Thankfully for Polson and his Kentucky team, he was ready anyway.
When the senior point guard checked in with nine minutes left in the first half and UK facing its largest deficit against Belmont at 25-14, Polson was thinking about delivering only one thing.
"Energy," Polson said.
With that approach, Polson completely changed the game with starter Andrew Harrison out due to two first-half fouls. In 90 seconds, UK cut Belmont's lead to six. By the end of the half -- with Polson playing every second -- the Wildcats closed to within two.
"I think we were down 10 or 11 when I got in and the crowd was kind of dead and they were hitting shots," Polson said. "So I just tried to push the ball and stuff like that and that's what Coach Cal wanted me to do. I feel like I did pretty good with that."
After halftime, Polson continued to play and play well as Harrison picked up his third and eventually fourth fouls. With Polson in an expanded role, No. 19/21 UK (9-3) surged past Belmont (8-5) to head into a short Christmas break with a 93-80 victory.
"I was really proud of Jarrod, and you say, what did Jarrod add to the game?" Calipari said. "... What did he add to the game? Energy. Energy, nothing else."
Surrounded by talented teammates, Polson didn't try to take advantage of his playing time by making highlight-reel plays. He took only two shots, scored only three points and had only one assist, but fans and teammates left Rupp Arena talking about Polson anyway.
"I think he's been here for four years so he knows what Coach wants," said Julius Randle, who scored a career-high 29 points and grabbed 10 rebounds. "He was just able to come in and bring in a big boost to us."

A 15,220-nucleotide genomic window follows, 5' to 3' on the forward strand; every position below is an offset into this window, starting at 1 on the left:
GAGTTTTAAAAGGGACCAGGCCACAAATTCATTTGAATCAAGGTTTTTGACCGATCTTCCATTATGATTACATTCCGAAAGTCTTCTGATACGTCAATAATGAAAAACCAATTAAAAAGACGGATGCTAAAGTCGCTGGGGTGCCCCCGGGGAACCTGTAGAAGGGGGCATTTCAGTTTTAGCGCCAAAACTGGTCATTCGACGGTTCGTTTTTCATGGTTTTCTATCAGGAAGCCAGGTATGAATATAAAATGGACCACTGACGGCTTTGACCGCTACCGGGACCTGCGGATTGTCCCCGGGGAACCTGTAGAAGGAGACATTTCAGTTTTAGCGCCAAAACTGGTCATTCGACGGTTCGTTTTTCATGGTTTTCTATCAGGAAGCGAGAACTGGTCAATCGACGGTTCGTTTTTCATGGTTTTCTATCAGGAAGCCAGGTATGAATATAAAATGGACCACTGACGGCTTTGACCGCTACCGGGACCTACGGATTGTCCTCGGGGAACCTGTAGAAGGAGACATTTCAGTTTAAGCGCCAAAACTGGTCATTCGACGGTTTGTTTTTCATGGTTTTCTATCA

Outside of last season when he emerged as a steady option off the bench, Polson's primary role has been as a practice player, which makes games like Saturday's all the more rewarding.
"Mainly in practice, you guys don't see it, but I'm playing the backup point guard," Polson said. "So I'm running all the other plays against the first team. Just being able to play today with the team and getting a lot of minutes like I did was really fun for me."
But make no mistake, Polson isn't expecting to play 21 minutes every night from now on, and he's fine with that. He knows UK's ceiling is highest with Harrison at point guard and he's happy to help in the freshman's continued development.
"Obviously he's a really talented player and I've been here for a while now so I know exactly what Cal's wanting as far as pushing the ball," Polson said. "Anything I can do to help Andrew I try to do."
Polson did plenty for Harrison just by playing on Saturday.
"I sat (Harrison) next to me so I could talk him through what Jarrod was doing because he can do everything Jarrod can do to another level, but he's not," Calipari said.
He has unenviable task of trying to shadow Harrison every day in practice, so Polson knows that's true.
"He's just really talented and he's really a hard worker," Polson said. "I don't know, I feel like he's been playing pretty well. I think some people have been on him a little bit, but he's still learning and obviously has a lot of talent and I think he's going to be really good by the end of the season."
Harrison has had his moments when that talent has shone through, most recently last weekend against North Carolina in a 17-point, seven-assist, six-rebound performance. But he isn't there yet.
"I'm just going to keep working with him because at the end of the day, I want Andrew to be the best point guard in the country," Calipari said. "I don't want there to be any question. Right now most games he's not the best point guard on the court. We've just got to get it changed. He has the talent, he has the ability, he has the mindset, I've just got to keep working with him."
Whether it's in games or only on the practice floor, Calipari will be relying on Polson to help too.